In just four weeks, Beyoncé has accomplished what few — if any — artists could pull off, stealthily releasing her self-titled album to widespread acclaim and enough crazed fan excitement to sell 1.5 million copies, according to Nielsen SoundScan. (That already beats the 1.4 million that her last album, 4, has sold since its June 2011 release.) But has Beyoncé’s bombshell made her a few important enemies in releasing new music without any advance promotion? And what can the industry learn from her experiment?
“I imagine every retailer is trying to figure out a way to prevent the Beyoncé release model from happening within the next six to 12 big releases,” one senior label executive says. “This is an industry of copycats, so I expect we will see this again this year.”
Amazon and Target both balked at carrying the album, in part to protest Beyoncé’s one-week exclusive sale at the iTunes Store. And radio, left in the dark about the album and potential singles until its surprise release at midnight on Dec. 13, made a few power plays of its own. Columbia, Beyoncé’s label, planned to issue the Jay Z-backed “Drunk in Love” to R&B and hip-hop stations, but initially prepped the racy sex jam “Blow” for top 40. Top programmers at Clear Channel and CBS Radio, however, pushed back during the album’s first weekend of release, informing Columbia that they would be playing the Ryan Tedder- and The-Dream-penned ballad “XO” at the format instead, according to multiple sources.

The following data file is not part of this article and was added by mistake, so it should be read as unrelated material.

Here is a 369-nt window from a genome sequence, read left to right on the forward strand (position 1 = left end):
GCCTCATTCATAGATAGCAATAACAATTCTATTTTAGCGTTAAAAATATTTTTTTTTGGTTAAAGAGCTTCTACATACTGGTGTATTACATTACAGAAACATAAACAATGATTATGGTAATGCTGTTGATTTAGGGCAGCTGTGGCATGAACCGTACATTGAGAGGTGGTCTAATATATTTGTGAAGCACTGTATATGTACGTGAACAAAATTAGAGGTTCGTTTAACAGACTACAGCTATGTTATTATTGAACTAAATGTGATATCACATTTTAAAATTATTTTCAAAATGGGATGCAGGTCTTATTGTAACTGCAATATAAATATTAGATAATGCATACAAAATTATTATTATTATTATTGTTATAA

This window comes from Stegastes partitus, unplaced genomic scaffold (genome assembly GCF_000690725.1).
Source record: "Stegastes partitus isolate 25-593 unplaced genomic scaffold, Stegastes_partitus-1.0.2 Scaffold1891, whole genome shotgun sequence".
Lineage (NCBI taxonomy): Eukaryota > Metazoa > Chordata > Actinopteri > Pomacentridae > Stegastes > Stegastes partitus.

Long-term support from radio and retail is essential for a project as ambitious as Beyoncé’s, and what will take its sales “from 1 million to 5 million,” one label head says. And many executives believe the concept of “windowing” — single-channel, one-week exclusives like Beyoncé’s iTunes deal and Jay Z’s with Samsung — Chanwill become more the norm in 2014. “Retailers who are worried about this happening again should be. It is inevitable,” a senior label executive says.
Target has had a fractious relationship with iTunes in recent years, threatening as recently as 2012 not to carry Frank Ocean’s “Channel Orange” following its surprise one-week exclusive with iTunes. (The retailer ultimately caved weeks later.) In a statement to Billboard, Target spokeswoman Erica Julkowski said, “At Target we focus on offering our guests a wide assortment of physical CDs, and when a new album is available digitally before it is available physically, it impacts demand and sales projections.”
Following Target’s and Amazon’s decisions, Beyoncé made an appearance at a Walmart in Tewksbury, Mass., on Dec. 20, handing out $37,500 in gift cards (paid for by Sony) to surprise fans and placate the important retailer. A merchant with another top 10 account says Beyoncé’s iTunes exclusive “isn’t the way to do business, if you care about the long-term health of the industry. It’s not easy nowadays to sell music. Anything that made it more complicated and harder for the customers hurts the business.”
Still, Mike Dreese, CEO of East Coast chain Newbury Comics, calls the release strategy “awesome” on Beyoncé’s part. “To see somebody of that caliber doing something innovative and actually pulling it off is what the music industry needs,” he says. “Of course, it’s a slap in the face to other music retailers from an artist that has enjoyed widespread support from them. If you are a retailer of shiny discs, the Beyoncé release shows that they should accelerate their plans to exit that business.”